Industrial Ruination a été l'album surprise des fans d'Electro-industriel à l'ancienne. Pit, Larry et Neil de Black Agent ont bien voulu répondre aux questionnaire des Kitchen Notes pour un article exceptionnel foisonnant de détails et d'anecdotes qui ne donne qu'une envie : voir le groupe sur scène un jour. Bonne lecture.
Industrial Nation has been the big surprise release for any fan of good old Electro-Industrial. Pit, Larry and Neil from Black Agent have been kind enough to answer in detail to Kitchen Notes questionnaire for an outstanding article, overflowing with details and stories leading to only one desire : see the band on stage one day. Have a nice reading.
Gears and software
What gears/software did you use for Industial Ruination ?Pit: For a DAW we use Ableton Live suite 10. Larry and Neil have PCs, I use a Mac. Our plugin list is pretty vast, but highlights include Arturia Pigments and most of the Cherry Audio synths. But, we’re pretty old school and we tend to rely a lot on hardware. Neil’s studio Space Kitty, is analog synth heaven, it would take pages to list all his gear, but the key synth we use is the Ensoniq ESQ-1, all three of us have our own ESQ-1, Larry has 2 :) We also use the Roland Junos (and the Cherry Audio version), as well as Larry’s modular. Neil’s guitar/amp collection is also pretty vast but for live use he just uses a Zoom 505 and an expression pedal.
Pit: Synthesizer-wise, I’d have to say my Oberheim OB-8, although it only got used on maybe one or two tracks on Industrial Ruination. I’m also deeply in love with my Roland VP-03 vocoder and the Behringer Model D. For plugins, the Cherry Audio DCO-106 is getting used on almost every new song I work on these days. Vocally, I use a Shure 565SD mic (thanks to a tip from Neil) and do the Al Jorgenson studio trick of cascading it through two compressors to get that distorted tone. Larry has a massive collection of rack delays that he’ll run my vocals and samples through. You should also ask Larry about his love of 1980’s samplers :)
Larry: As stated, Ableton Live 10, lots of Arturia plug ins, Pigments makes an appearance quite a bit on this album, as does their SQ80v synth. Both Waves and Arturia for processing/Mastering as well. Hardware wise, the Ensoniq ESQ-1 and E-MU EMAX II sampler are used in abundance on this album. Yamaha DX7/TX802 FM synths, Behringer Pro-1, Waldorf Microwave II, Eurorack Modular system, I believe a Moog Grandmother was used at one point. I think I used a Yamaha MODX6 as well. A bunch of other stuff I can't quite remember =o] Live, I use the ESQ-1, EMAX for playing, and an Akai MPC Live for the backing tracks, and my modular for intros/outros and filling in the spaces inbetween songs.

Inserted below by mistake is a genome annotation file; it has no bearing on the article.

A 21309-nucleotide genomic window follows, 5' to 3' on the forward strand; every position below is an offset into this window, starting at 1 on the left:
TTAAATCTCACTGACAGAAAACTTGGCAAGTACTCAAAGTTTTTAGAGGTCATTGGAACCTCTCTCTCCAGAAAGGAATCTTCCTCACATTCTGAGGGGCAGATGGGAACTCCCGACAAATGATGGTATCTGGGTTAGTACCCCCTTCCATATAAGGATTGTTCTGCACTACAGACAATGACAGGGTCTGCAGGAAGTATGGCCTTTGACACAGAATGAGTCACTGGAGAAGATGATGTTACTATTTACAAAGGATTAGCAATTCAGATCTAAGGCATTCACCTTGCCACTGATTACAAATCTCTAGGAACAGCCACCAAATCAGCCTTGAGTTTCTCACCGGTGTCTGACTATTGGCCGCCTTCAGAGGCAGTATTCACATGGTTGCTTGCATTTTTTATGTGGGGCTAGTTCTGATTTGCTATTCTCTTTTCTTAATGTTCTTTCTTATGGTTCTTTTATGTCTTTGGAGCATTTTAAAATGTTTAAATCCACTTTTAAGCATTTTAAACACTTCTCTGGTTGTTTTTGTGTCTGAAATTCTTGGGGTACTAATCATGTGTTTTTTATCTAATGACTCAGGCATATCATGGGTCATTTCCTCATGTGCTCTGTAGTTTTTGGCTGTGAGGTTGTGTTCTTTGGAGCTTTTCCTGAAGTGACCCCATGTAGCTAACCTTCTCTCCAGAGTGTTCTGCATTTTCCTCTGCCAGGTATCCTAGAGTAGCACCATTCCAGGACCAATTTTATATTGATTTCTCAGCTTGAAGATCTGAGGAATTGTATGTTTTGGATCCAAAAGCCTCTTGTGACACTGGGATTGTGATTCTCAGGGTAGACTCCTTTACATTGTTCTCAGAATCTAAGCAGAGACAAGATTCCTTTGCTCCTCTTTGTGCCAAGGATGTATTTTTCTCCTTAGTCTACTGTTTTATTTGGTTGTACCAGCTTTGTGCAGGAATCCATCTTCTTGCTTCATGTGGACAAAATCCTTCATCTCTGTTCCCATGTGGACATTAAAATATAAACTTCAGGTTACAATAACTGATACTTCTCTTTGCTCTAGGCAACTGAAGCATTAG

Neil: for the guitars and bass sounds,I used a Rivera “super” amp with the Evil Twin mod. The pedals are vintage boss, midimods boss and keeley boss modded. For CS I played four guitars two in dropped D and two in standard e/g tunings. Our biggest problem was at the time a huge tube amp, right in our faces. Amazing for tone but it was very loud. And we will use the amazing vintage amp collection again, but for live I had to tuck my cock and use a direct box. The zoom 505 was always my sound (thru tube amps) during the 1990’s and it is back and better than before for this project.
Any evolution in your setup ?
Larry: I’m always buying/trading synths and drum machines. I’ve gotten quite a bit of stuff recently for use on the new album once we start writing new material. But my main tools remain pretty much the same.
Pit: I used to be all hardware and only used effects plugins in Ableton but I’ve really been using the Cherry Audio plugins a lot lately. They are dirt cheap, sound amazing, and unlike a lot of my analog gear they remember their settings when you reload the project and start working on it again.
Neil: Buying more synth hardware, like the Behringer clones has made a lot of sounds accessible to us. I’m constantly buying gear for the studio and also refining my live sound. Again going from loud vintage tube amps and analog synths to digital items for live performance. I am going wireless for the first time in 20 years! That is something.